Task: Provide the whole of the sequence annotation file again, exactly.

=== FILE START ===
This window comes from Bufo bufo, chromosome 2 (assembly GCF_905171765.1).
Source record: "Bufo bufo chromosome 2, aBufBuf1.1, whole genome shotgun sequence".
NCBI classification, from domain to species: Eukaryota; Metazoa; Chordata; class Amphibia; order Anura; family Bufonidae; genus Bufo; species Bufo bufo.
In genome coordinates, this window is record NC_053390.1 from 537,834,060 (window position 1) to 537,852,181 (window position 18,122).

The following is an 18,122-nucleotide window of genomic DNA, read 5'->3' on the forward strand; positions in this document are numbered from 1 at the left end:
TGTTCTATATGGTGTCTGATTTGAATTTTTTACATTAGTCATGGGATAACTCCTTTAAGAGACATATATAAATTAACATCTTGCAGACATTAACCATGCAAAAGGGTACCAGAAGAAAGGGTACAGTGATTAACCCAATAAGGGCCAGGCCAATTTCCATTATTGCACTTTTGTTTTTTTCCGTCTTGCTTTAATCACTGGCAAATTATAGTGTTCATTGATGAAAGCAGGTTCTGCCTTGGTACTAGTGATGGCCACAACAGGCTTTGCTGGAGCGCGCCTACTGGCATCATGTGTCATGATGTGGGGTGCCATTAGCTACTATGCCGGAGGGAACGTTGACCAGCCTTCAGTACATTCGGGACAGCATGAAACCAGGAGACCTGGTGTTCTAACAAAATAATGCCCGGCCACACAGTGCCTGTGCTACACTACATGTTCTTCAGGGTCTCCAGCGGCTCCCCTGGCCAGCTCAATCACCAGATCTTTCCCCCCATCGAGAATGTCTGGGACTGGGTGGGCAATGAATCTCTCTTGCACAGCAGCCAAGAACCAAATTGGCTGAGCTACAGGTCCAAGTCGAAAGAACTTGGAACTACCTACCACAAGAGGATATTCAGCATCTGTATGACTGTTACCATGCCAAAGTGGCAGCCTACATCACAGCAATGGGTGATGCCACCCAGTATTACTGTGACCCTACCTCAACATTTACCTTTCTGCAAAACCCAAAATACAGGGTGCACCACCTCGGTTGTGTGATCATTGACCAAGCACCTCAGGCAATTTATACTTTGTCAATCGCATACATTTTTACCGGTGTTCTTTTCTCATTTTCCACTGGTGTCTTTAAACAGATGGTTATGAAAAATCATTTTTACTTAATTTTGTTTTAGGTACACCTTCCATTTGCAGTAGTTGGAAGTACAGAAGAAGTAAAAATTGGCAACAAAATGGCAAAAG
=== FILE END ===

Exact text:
This window comes from Bufo bufo, chromosome 2 (assembly GCF_905171765.1).
Source record: "Bufo bufo chromosome 2, aBufBuf1.1, whole genome shotgun sequence".
NCBI classification, from domain to species: Eukaryota; Metazoa; Chordata; class Amphibia; order Anura; family Bufonidae; genus Bufo; species Bufo bufo.
In genome coordinates, this window is record NC_053390.1 from 537,834,060 (window position 1) to 537,852,181 (window position 18,122).

The following is an 18,122-nucleotide window of genomic DNA, read 5'->3' on the forward strand; positions in this document are numbered from 1 at the left end:
TGTTCTATATGGTGTCTGATTTGAATTTTTTACATTAGTCATGGGATAACTCCTTTAAGAGACATATATAAATTAACATCTTGCAGACATTAACCATGCAAAAGGGTACCAGAAGAAAGGGTACAGTGATTAACCCAATAAGGGCCAGGCCAATTTCCATTATTGCACTTTTGTTTTTTTCCGTCTTGCTTTAATCACTGGCAAATTATAGTGTTCATTGATGAAAGCAGGTTCTGCCTTGGTACTAGTGATGGCCACAACAGGCTTTGCTGGAGCGCGCCTACTGGCATCATGTGTCATGATGTGGGGTGCCATTAGCTACTATGCCGGAGGGAACGTTGACCAGCCTTCAGTACATTCGGGACAGCATGAAACCAGGAGACCTGGTGTTCTAACAAAATAATGCCCGGCCACACAGTGCCTGTGCTACACTACATGTTCTTCAGGGTCTCCAGCGGCTCCCCTGGCCAGCTCAATCACCAGATCTTTCCCCCCATCGAGAATGTCTGGGACTGGGTGGGCAATGAATCTCTCTTGCACAGCAGCCAAGAACCAAATTGGCTGAGCTACAGGTCCAAGTCGAAAGAACTTGGAACTACCTACCACAAGAGGATATTCAGCATCTGTATGACTGTTACCATGCCAAAGTGGCAGCCTACATCACAGCAATGGGTGATGCCACCCAGTATTACTGTGACCCTACCTCAACATTTACCTTTCTGCAAAACCCAAAATACAGGGTGCACCACCTCGGTTGTGTGATCATTGACCAAGCACCTCAGGCAATTTATACTTTGTCAATCGCATACATTTTTACCGGTGTTCTTTTCTCATTTTCCACTGGTGTCTTTAAACAGATGGTTATGAAAAATCATTTTTACTTAATTTTGTTTTAGGTACACCTTCCATTTGCAGTAGTTGGAAGTACAGAAGAAGTAAAAATTGGCAACAAAATGGCAAAAG